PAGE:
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Code may vary where you live Yes. You are going to create a "Shared Neutral" circuit. This isn't difficult or dangerous, but you should do some labeling in the panel and the box itself. First, it looks like the receptacle is a 30A/220V grounded receptacle (the wire itself may also be 30A -typical for an electric dryer- but that doesn't matter since you ...


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Sounds to me like an open neutral. This will give you a reading of voltage (to ground or with a pen tester) but the circuit will not work. You need to check the connections at every device on the circuit.


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The amp rating of the receptacle and circuit do not depend on whether the receptacle is a GFCI or not: If you have a 15 amp circuit, you must have 15 amp receptacles If you have a 20 amp circuit, you can either have 20 amp receptacles, or 15 amp receptacles if there is more than one (e.g. a duplex receptacle). It's not unusual to have a 20 amp GFCI in a ...


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1) You can have a GFI receptacle on either a 15 or 20A circuit. Keep in mind, areas like kitchens, bathrooms, laundry, etc, typically require 20A circuits for receptacles. For areas like outside and garages 20A circuits are always a good idea. 2) Either. You can have a GFI receptacle and feed everything downstream of it off the LOAD terminals protecting ...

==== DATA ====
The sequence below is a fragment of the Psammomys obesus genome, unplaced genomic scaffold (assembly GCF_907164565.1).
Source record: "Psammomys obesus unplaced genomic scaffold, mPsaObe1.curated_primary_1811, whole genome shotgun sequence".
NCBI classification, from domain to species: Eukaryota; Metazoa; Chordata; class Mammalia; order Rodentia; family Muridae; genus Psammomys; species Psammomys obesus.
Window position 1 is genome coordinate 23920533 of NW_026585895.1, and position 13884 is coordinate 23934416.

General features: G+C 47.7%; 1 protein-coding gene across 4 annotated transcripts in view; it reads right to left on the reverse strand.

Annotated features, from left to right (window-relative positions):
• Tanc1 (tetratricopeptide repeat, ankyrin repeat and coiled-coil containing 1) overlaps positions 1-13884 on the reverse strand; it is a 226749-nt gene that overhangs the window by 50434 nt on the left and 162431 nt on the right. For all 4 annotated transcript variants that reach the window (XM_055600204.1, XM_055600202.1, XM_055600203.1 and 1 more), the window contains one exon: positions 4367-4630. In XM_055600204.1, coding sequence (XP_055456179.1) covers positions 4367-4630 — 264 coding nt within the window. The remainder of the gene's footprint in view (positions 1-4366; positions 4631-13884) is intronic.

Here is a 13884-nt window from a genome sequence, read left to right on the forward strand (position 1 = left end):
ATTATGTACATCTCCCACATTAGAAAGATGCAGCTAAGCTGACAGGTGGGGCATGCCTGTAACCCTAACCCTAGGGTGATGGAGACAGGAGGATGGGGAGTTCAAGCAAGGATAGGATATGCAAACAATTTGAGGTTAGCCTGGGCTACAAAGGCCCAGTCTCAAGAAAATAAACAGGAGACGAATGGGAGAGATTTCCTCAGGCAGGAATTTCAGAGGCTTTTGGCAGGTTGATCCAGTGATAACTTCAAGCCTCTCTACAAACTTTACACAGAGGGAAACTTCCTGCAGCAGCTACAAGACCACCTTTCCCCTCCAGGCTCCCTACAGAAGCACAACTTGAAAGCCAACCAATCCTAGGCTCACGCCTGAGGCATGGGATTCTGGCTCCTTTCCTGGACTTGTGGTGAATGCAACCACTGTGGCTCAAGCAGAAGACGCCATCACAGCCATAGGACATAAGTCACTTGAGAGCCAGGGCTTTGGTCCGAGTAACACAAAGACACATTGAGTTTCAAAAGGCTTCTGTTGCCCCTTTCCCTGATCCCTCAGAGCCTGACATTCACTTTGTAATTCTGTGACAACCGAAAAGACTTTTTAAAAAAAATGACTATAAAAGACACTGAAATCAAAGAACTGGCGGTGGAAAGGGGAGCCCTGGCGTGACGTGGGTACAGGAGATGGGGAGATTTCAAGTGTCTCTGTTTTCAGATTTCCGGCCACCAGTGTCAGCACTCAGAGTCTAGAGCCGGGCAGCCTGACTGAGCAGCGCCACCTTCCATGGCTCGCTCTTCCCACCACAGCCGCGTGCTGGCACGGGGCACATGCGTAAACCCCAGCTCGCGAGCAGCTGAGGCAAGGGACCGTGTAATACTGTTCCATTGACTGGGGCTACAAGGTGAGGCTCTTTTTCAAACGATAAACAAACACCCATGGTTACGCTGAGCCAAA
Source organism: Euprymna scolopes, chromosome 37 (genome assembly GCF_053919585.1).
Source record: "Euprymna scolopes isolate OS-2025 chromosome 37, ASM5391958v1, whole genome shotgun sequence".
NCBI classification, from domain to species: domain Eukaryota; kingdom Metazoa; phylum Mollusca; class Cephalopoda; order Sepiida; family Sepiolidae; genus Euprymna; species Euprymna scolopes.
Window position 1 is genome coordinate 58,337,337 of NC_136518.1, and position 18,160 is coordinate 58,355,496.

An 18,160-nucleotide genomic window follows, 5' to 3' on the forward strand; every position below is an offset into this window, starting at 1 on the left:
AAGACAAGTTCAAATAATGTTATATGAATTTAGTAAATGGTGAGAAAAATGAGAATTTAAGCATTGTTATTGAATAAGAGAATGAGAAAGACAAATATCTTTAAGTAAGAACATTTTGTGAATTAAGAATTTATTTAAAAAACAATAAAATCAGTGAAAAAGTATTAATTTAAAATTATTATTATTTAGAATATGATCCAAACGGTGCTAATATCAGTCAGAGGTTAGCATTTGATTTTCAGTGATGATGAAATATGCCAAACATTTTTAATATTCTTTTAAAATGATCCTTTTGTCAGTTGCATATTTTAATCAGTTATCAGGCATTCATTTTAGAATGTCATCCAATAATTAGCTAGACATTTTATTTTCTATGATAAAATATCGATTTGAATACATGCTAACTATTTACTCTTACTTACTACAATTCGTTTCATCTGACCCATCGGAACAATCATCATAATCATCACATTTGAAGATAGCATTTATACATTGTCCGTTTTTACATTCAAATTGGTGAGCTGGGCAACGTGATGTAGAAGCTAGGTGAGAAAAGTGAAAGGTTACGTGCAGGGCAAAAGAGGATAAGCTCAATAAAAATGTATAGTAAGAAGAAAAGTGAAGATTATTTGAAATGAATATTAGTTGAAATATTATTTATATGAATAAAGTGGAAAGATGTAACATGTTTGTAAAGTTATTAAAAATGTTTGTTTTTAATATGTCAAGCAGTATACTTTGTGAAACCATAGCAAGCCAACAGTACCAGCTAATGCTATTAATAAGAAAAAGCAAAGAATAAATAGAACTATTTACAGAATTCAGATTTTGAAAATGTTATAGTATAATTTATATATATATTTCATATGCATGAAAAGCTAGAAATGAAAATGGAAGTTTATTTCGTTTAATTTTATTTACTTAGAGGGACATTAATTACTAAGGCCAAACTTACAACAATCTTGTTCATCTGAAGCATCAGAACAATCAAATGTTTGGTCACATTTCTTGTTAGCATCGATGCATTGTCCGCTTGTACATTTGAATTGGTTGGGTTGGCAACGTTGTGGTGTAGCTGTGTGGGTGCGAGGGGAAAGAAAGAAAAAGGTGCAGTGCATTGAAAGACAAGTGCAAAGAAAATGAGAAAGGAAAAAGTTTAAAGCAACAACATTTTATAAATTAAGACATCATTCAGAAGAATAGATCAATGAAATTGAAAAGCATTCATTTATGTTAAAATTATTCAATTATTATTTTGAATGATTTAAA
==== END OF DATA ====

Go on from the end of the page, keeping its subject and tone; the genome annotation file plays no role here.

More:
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Steven - I am also in Vancouver, and just installed a new kitchen with permits and inspections. Yes, the gas range and hood can be on the same 15A circuit, as mine are. Just be sure that the oven is also gas, and does not have any electric broiler or electric self-clean. If the rating is under 12A you are fine. If you are splicing into an existing 15A ...



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